Over the years I have heard Mary’s story many times. I had a pretty polished view of Mary, Joseph, and Jesus for a while, but then I started to really read and begin to understand the setting of the story.
It’s really disorienting if you stop and think about it. The ones who made it their vocation to obey God to the letter of the Law should have been the ones through which God took on flesh and entered into the human experience. Instead, it’s through Mary—a less than Royal teenager—and in the context of a disgraceful betrayal of what so many good Jewish families held so dear. The Gospel writers are quick to remind us of Joseph’s connection to King David, but that does little for the one who expects God to act with a little bit of dignity. The idea that Mary was magically “with child” would have been just as preposterous then as it is now. Immanuel enters into the human experience through a place of scandal, disgrace, and shame.
Mary undoubtedly wrestles with the question of how she is seen by her neighbors, but there is also this deeper awareness of God’s presence, both outside and inside of her. Even so she reaches out to her cousin, Elizabeth, in order to affirm what she knows at her deepest core to be true. As aware as she was of the reality explained by the Angel, she needed help shedding the reality told to her by her fears. She needed help embracing the absurd reality that God was entering the human experience in such a ridiculous way—straight through the heart of shame.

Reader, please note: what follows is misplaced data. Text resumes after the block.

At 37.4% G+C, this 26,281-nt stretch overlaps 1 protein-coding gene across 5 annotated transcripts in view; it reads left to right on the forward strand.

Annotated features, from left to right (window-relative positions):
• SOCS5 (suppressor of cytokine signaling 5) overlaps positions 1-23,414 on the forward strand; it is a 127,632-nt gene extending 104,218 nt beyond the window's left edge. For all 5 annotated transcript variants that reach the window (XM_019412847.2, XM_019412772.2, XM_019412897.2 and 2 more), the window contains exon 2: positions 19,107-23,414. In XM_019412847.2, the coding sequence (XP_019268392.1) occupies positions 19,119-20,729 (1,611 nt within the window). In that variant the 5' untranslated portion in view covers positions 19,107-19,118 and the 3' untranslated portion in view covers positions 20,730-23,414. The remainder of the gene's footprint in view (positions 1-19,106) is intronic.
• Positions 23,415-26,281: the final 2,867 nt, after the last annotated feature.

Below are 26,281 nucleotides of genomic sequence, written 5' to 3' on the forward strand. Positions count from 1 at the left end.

God Is With us
Advent is a time for us to remember the beauty that is the Incarnation—God entering deeply into the human experience. At Joshua Station it is profound to remember how God chose to do that. It’s possible that God’s timing is just a few months off, but I would bet that the disgrace of it all was kind of the point! God chooses to identify with the outcasts, the disgraced, those who are often seen as morally bankrupt. God chooses to identify with those who have made mistakes, those who struggle on the margins of the Empire, those who fall short of Noble Status.
For many of the beautiful people who have lived at Joshua Station, shame has been a very strong reality. For any number of reasons they have found themselves on the margins of the Empire and forced to carry all the baggage of shame that often comes with. Immanuel is the beautiful and disruptive reality that deeper than any of that shame is God! Right here! Right Now!
This story is one that cuts to the heart of all people regardless of wealth, status, moral achievement, etc. God is inviting us all to be vulnerable enough to be seen—shame and all! I believe this is why Paul boasts in his own weakness. It isn’t because once his own strength runs out, God takes over. That misses the deeper point! Paul sees that when he allows his entire self—weakness, shame, and all—to be seen, God, in all God’s strength, meets him in that space. Because straight through the heart of that shame is how God chooses to enter into our story!
Advent is an annual reminder that God is with us. Even Here! Even Now!
This post is the most recent 8th & Wyandot update. To find it, as well as the entire 8th & Wyandot archive, Click Here.